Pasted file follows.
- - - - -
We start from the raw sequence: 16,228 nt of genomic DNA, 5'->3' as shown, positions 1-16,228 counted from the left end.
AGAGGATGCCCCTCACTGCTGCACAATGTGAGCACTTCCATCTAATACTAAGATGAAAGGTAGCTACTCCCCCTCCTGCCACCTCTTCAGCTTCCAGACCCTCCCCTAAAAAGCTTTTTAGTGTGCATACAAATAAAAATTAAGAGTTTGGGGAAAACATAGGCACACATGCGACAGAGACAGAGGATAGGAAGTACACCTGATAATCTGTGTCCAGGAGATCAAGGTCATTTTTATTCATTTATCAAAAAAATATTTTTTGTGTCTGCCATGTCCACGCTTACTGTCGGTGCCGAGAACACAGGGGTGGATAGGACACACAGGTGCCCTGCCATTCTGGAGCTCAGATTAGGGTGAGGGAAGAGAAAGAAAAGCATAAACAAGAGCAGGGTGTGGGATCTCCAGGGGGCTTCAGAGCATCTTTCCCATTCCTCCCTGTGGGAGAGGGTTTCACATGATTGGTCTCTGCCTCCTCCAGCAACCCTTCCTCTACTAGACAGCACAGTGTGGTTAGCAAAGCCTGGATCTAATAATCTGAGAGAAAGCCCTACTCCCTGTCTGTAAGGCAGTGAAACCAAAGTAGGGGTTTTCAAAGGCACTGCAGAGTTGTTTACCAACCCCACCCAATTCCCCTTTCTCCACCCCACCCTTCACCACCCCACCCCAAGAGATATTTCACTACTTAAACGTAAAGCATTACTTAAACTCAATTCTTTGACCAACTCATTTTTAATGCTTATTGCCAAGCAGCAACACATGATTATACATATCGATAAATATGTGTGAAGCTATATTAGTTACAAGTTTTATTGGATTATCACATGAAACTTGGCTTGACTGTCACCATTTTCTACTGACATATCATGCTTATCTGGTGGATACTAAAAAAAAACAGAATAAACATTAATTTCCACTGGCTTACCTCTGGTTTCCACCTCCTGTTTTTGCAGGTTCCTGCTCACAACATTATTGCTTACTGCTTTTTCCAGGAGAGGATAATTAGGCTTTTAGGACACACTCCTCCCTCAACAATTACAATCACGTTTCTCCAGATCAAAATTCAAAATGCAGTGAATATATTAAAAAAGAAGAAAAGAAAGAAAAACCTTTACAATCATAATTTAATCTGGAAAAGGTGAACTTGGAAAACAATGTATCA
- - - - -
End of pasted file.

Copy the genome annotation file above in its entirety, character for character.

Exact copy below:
We start from the raw sequence: 16,228 nt of genomic DNA, 5'->3' as shown, positions 1-16,228 counted from the left end.
AGAGGATGCCCCTCACTGCTGCACAATGTGAGCACTTCCATCTAATACTAAGATGAAAGGTAGCTACTCCCCCTCCTGCCACCTCTTCAGCTTCCAGACCCTCCCCTAAAAAGCTTTTTAGTGTGCATACAAATAAAAATTAAGAGTTTGGGGAAAACATAGGCACACATGCGACAGAGACAGAGGATAGGAAGTACACCTGATAATCTGTGTCCAGGAGATCAAGGTCATTTTTATTCATTTATCAAAAAAATATTTTTTGTGTCTGCCATGTCCACGCTTACTGTCGGTGCCGAGAACACAGGGGTGGATAGGACACACAGGTGCCCTGCCATTCTGGAGCTCAGATTAGGGTGAGGGAAGAGAAAGAAAAGCATAAACAAGAGCAGGGTGTGGGATCTCCAGGGGGCTTCAGAGCATCTTTCCCATTCCTCCCTGTGGGAGAGGGTTTCACATGATTGGTCTCTGCCTCCTCCAGCAACCCTTCCTCTACTAGACAGCACAGTGTGGTTAGCAAAGCCTGGATCTAATAATCTGAGAGAAAGCCCTACTCCCTGTCTGTAAGGCAGTGAAACCAAAGTAGGGGTTTTCAAAGGCACTGCAGAGTTGTTTACCAACCCCACCCAATTCCCCTTTCTCCACCCCACCCTTCACCACCCCACCCCAAGAGATATTTCACTACTTAAACGTAAAGCATTACTTAAACTCAATTCTTTGACCAACTCATTTTTAATGCTTATTGCCAAGCAGCAACACATGATTATACATATCGATAAATATGTGTGAAGCTATATTAGTTACAAGTTTTATTGGATTATCACATGAAACTTGGCTTGACTGTCACCATTTTCTACTGACATATCATGCTTATCTGGTGGATACTAAAAAAAAACAGAATAAACATTAATTTCCACTGGCTTACCTCTGGTTTCCACCTCCTGTTTTTGCAGGTTCCTGCTCACAACATTATTGCTTACTGCTTTTTCCAGGAGAGGATAATTAGGCTTTTAGGACACACTCCTCCCTCAACAATTACAATCACGTTTCTCCAGATCAAAATTCAAAATGCAGTGAATATATTAAAAAAGAAGAAAAGAAAGAAAAACCTTTACAATCATAATTTAATCTGGAAAAGGTGAACTTGGAAAACAATGTATCA